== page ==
After our second IVF we learned my husband and I had an unfortunate genetic combination that did not allow my body to create an immune tolerance to our embryos. My body rejected our embryos.
Heartbroken, I felt this rendered our past efforts pointless. I questioned the timing of this news. My doctor said it was new science he was just starting to utilize. I’ll never know if that was true or if it was the clever use of ‘science’ to get us to sign on for two more IVFs (which we did).
During my third round of IVF I was 41 years old. Three years of trying and my doctor was elated with my ovarian response. At one point he told me I was “like a fine wine, I got better with age.” Hmmm, reproductive proof anyone?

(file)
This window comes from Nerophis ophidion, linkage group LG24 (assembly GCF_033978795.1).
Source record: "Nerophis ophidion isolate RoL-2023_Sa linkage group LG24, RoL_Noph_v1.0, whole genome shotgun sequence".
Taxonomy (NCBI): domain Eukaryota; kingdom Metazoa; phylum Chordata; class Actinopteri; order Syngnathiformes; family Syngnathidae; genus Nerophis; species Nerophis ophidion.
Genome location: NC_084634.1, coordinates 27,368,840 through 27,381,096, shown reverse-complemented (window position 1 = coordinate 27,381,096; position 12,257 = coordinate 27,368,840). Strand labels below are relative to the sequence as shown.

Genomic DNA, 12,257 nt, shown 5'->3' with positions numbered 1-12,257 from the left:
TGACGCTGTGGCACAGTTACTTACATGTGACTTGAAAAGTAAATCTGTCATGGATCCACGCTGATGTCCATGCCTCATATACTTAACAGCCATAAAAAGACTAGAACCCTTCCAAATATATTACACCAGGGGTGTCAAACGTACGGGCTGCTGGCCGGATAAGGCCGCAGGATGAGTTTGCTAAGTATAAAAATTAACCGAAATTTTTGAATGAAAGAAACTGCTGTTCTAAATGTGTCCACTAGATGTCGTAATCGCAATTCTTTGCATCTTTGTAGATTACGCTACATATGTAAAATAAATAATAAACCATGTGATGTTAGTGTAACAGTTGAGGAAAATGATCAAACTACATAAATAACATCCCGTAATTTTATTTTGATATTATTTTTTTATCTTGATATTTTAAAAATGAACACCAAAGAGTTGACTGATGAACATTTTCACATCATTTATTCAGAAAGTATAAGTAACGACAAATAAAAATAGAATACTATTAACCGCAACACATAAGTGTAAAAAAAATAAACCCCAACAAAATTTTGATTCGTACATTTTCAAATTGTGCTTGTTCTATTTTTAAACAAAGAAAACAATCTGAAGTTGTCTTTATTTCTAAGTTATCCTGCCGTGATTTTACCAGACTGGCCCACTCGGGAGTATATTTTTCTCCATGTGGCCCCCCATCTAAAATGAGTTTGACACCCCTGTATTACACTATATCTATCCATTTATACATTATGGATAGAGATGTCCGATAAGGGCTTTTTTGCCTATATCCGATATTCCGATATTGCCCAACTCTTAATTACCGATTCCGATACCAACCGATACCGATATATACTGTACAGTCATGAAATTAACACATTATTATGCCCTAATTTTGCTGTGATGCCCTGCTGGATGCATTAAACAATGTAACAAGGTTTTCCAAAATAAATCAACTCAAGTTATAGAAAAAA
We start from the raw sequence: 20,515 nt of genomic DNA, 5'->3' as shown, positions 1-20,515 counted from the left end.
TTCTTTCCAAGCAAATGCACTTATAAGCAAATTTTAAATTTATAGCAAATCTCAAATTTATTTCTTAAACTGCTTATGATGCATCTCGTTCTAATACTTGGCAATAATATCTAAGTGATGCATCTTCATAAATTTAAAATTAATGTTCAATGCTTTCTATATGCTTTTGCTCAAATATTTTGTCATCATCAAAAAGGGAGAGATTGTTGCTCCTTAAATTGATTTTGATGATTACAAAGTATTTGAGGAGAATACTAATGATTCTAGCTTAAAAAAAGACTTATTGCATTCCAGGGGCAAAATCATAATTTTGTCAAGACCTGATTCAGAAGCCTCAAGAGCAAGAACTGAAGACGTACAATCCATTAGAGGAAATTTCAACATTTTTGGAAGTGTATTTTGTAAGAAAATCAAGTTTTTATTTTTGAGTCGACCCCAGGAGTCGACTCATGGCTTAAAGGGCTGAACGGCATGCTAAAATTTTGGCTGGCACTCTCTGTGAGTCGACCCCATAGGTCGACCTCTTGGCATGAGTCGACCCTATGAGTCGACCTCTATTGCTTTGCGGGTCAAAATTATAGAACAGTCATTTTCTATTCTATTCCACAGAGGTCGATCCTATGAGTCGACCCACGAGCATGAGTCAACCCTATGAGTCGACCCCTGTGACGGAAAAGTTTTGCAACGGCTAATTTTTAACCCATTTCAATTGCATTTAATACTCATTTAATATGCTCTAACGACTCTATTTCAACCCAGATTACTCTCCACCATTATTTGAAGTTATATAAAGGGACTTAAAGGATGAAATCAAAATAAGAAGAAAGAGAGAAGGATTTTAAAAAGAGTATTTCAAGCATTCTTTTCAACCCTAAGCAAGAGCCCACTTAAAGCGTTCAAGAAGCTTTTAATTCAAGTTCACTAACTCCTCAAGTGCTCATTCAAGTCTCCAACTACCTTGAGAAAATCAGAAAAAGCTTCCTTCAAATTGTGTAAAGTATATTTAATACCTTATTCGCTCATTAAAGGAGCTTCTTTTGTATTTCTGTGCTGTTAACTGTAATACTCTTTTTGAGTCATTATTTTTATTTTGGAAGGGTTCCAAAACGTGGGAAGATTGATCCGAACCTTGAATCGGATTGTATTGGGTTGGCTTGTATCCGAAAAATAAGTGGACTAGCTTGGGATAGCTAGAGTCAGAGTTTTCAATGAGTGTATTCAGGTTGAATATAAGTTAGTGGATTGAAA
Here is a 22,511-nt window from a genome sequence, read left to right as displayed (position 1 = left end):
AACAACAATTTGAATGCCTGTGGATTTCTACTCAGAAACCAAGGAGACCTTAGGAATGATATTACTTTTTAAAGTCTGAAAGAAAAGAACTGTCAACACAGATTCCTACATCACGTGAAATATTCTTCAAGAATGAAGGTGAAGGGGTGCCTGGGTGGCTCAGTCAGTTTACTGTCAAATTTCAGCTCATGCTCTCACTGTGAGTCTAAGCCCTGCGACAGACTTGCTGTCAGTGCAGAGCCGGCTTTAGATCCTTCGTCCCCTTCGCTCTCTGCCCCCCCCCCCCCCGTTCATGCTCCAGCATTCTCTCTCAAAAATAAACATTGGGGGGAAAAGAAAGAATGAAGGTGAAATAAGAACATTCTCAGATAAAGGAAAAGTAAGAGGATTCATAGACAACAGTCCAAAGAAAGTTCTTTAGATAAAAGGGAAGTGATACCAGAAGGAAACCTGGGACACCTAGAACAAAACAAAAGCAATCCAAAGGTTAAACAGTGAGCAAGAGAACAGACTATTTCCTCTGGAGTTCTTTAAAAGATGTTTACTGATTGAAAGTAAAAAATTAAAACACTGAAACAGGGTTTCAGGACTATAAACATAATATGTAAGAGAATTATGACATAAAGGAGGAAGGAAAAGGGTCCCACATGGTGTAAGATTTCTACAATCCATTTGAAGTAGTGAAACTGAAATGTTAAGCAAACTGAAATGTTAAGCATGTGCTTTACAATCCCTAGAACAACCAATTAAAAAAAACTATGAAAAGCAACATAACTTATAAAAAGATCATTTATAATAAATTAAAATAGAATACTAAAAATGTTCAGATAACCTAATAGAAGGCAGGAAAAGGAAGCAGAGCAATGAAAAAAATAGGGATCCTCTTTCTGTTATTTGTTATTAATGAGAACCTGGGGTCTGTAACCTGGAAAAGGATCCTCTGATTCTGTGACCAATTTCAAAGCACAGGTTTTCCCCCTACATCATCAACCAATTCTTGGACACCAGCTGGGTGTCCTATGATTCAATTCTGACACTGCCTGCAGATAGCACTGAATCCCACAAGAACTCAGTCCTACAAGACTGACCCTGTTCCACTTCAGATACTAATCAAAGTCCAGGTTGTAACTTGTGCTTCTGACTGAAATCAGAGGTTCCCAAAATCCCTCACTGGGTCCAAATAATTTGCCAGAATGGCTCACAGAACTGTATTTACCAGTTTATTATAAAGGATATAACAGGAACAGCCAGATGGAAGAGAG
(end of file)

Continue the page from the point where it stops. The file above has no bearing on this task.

Me: “I can’t get excited by a good stim any more. I’m so over it.”
Doctor: “I can!”
Me: “Well, you’re on own.”
The medical professionals in the fertility business only make themselves present for the good stuff.
When there’s emotional fallout after a good stim that yet again produced no baby, not even a double line? Crickets.
Minutes after the embryo transfer in our fourth IVF, someone from the front desk approached me about money we supposedly owed. I was still on the procedure table. It’s hard to imagine this would occur in any other branch of medicine.
Waiting Room Torture
Throughout my IVF’s the clinic waiting room was a source of PTSD triggers.
Not once had I been informed about the mental health risks involved in multiple failed fertility treatments.